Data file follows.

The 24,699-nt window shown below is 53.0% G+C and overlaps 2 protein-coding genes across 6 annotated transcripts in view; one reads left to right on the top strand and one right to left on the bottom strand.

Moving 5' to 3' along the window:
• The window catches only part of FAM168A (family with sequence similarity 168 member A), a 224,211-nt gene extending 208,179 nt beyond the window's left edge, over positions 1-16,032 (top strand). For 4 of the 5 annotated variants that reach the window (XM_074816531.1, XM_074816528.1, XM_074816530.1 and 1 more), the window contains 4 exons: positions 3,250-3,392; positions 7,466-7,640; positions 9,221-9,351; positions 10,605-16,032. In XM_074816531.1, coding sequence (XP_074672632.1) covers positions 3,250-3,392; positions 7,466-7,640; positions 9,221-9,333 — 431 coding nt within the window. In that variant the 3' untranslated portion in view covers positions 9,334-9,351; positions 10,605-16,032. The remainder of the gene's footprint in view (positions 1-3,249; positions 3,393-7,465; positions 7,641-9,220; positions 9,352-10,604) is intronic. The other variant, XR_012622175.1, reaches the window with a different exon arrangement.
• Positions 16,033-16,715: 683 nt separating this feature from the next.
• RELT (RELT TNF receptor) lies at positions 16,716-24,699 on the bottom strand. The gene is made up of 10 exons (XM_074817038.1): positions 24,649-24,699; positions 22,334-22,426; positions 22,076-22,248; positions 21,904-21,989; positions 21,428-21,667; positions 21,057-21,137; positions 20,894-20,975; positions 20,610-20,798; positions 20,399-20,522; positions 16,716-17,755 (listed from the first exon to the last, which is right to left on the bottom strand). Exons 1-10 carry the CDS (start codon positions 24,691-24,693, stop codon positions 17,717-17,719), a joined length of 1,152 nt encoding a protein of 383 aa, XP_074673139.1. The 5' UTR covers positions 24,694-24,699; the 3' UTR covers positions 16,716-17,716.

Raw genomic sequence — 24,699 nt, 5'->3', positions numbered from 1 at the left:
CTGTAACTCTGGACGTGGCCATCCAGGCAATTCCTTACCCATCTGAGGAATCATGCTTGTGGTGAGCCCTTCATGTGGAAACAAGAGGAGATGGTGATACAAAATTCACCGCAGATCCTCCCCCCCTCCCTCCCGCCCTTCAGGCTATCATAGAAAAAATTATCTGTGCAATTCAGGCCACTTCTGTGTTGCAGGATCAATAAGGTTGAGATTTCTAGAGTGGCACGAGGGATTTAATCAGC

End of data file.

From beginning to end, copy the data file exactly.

The 24,699-nt window shown below is 53.0% G+C and overlaps 2 protein-coding genes across 6 annotated transcripts in view; one reads left to right on the top strand and one right to left on the bottom strand.

Moving 5' to 3' along the window:
• The window catches only part of FAM168A (family with sequence similarity 168 member A), a 224,211-nt gene extending 208,179 nt beyond the window's left edge, over positions 1-16,032 (top strand). For 4 of the 5 annotated variants that reach the window (XM_074816531.1, XM_074816528.1, XM_074816530.1 and 1 more), the window contains 4 exons: positions 3,250-3,392; positions 7,466-7,640; positions 9,221-9,351; positions 10,605-16,032. In XM_074816531.1, coding sequence (XP_074672632.1) covers positions 3,250-3,392; positions 7,466-7,640; positions 9,221-9,333 — 431 coding nt within the window. In that variant the 3' untranslated portion in view covers positions 9,334-9,351; positions 10,605-16,032. The remainder of the gene's footprint in view (positions 1-3,249; positions 3,393-7,465; positions 7,641-9,220; positions 9,352-10,604) is intronic. The other variant, XR_012622175.1, reaches the window with a different exon arrangement.
• Positions 16,033-16,715: 683 nt separating this feature from the next.
• RELT (RELT TNF receptor) lies at positions 16,716-24,699 on the bottom strand. The gene is made up of 10 exons (XM_074817038.1): positions 24,649-24,699; positions 22,334-22,426; positions 22,076-22,248; positions 21,904-21,989; positions 21,428-21,667; positions 21,057-21,137; positions 20,894-20,975; positions 20,610-20,798; positions 20,399-20,522; positions 16,716-17,755 (listed from the first exon to the last, which is right to left on the bottom strand). Exons 1-10 carry the CDS (start codon positions 24,691-24,693, stop codon positions 17,717-17,719), a joined length of 1,152 nt encoding a protein of 383 aa, XP_074673139.1. The 5' UTR covers positions 24,694-24,699; the 3' UTR covers positions 16,716-17,716.

Raw genomic sequence — 24,699 nt, 5'->3', positions numbered from 1 at the left:
CTGTAACTCTGGACGTGGCCATCCAGGCAATTCCTTACCCATCTGAGGAATCATGCTTGTGGTGAGCCCTTCATGTGGAAACAAGAGGAGATGGTGATACAAAATTCACCGCAGATCCTCCCCCCCTCCCTCCCGCCCTTCAGGCTATCATAGAAAAAATTATCTGTGCAATTCAGGCCACTTCTGTGTTGCAGGATCAATAAGGTTGAGATTTCTAGAGTGGCACGAGGGATTTAATCAGC